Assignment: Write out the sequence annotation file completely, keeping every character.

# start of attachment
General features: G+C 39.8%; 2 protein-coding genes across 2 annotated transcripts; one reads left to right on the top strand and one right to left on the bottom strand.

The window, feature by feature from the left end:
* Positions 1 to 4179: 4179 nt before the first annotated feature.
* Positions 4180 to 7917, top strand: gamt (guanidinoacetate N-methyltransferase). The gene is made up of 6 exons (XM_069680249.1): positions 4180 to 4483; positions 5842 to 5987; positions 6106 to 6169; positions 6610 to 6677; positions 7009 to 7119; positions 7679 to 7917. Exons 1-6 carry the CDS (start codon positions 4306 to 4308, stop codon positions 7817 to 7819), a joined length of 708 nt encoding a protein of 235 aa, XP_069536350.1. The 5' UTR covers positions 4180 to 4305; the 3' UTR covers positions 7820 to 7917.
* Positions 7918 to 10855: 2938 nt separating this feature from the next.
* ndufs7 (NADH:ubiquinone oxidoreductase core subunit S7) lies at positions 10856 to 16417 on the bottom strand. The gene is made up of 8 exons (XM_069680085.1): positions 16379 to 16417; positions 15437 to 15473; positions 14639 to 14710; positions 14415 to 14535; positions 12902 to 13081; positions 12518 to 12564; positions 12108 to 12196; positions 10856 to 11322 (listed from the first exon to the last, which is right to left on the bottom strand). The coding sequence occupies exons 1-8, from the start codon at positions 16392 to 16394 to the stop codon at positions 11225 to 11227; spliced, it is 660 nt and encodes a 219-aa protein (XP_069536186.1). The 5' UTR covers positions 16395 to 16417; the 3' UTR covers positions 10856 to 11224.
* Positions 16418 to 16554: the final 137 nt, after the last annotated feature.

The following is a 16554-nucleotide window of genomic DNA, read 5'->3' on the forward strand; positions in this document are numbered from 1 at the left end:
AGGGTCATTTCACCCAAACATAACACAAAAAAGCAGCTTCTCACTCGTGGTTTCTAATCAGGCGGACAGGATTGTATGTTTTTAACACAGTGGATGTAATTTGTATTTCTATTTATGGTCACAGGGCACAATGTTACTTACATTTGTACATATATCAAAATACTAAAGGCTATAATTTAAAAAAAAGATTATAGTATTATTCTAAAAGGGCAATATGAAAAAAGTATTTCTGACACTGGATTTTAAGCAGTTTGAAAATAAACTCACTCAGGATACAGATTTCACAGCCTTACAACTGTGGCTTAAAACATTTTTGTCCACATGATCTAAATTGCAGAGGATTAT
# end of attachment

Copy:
General features: G+C 39.8%; 2 protein-coding genes across 2 annotated transcripts; one reads left to right on the top strand and one right to left on the bottom strand.

The window, feature by feature from the left end:
* Positions 1 to 4179: 4179 nt before the first annotated feature.
* Positions 4180 to 7917, top strand: gamt (guanidinoacetate N-methyltransferase). The gene is made up of 6 exons (XM_069680249.1): positions 4180 to 4483; positions 5842 to 5987; positions 6106 to 6169; positions 6610 to 6677; positions 7009 to 7119; positions 7679 to 7917. Exons 1-6 carry the CDS (start codon positions 4306 to 4308, stop codon positions 7817 to 7819), a joined length of 708 nt encoding a protein of 235 aa, XP_069536350.1. The 5' UTR covers positions 4180 to 4305; the 3' UTR covers positions 7820 to 7917.
* Positions 7918 to 10855: 2938 nt separating this feature from the next.
* ndufs7 (NADH:ubiquinone oxidoreductase core subunit S7) lies at positions 10856 to 16417 on the bottom strand. The gene is made up of 8 exons (XM_069680085.1): positions 16379 to 16417; positions 15437 to 15473; positions 14639 to 14710; positions 14415 to 14535; positions 12902 to 13081; positions 12518 to 12564; positions 12108 to 12196; positions 10856 to 11322 (listed from the first exon to the last, which is right to left on the bottom strand). The coding sequence occupies exons 1-8, from the start codon at positions 16392 to 16394 to the stop codon at positions 11225 to 11227; spliced, it is 660 nt and encodes a 219-aa protein (XP_069536186.1). The 5' UTR covers positions 16395 to 16417; the 3' UTR covers positions 10856 to 11224.
* Positions 16418 to 16554: the final 137 nt, after the last annotated feature.

The following is a 16554-nucleotide window of genomic DNA, read 5'->3' on the forward strand; positions in this document are numbered from 1 at the left end:
AGGGTCATTTCACCCAAACATAACACAAAAAAGCAGCTTCTCACTCGTGGTTTCTAATCAGGCGGACAGGATTGTATGTTTTTAACACAGTGGATGTAATTTGTATTTCTATTTATGGTCACAGGGCACAATGTTACTTACATTTGTACATATATCAAAATACTAAAGGCTATAATTTAAAAAAAAGATTATAGTATTATTCTAAAAGGGCAATATGAAAAAAGTATTTCTGACACTGGATTTTAAGCAGTTTGAAAATAAACTCACTCAGGATACAGATTTCACAGCCTTACAACTGTGGCTTAAAACATTTTTGTCCACATGATCTAAATTGCAGAGGATTAT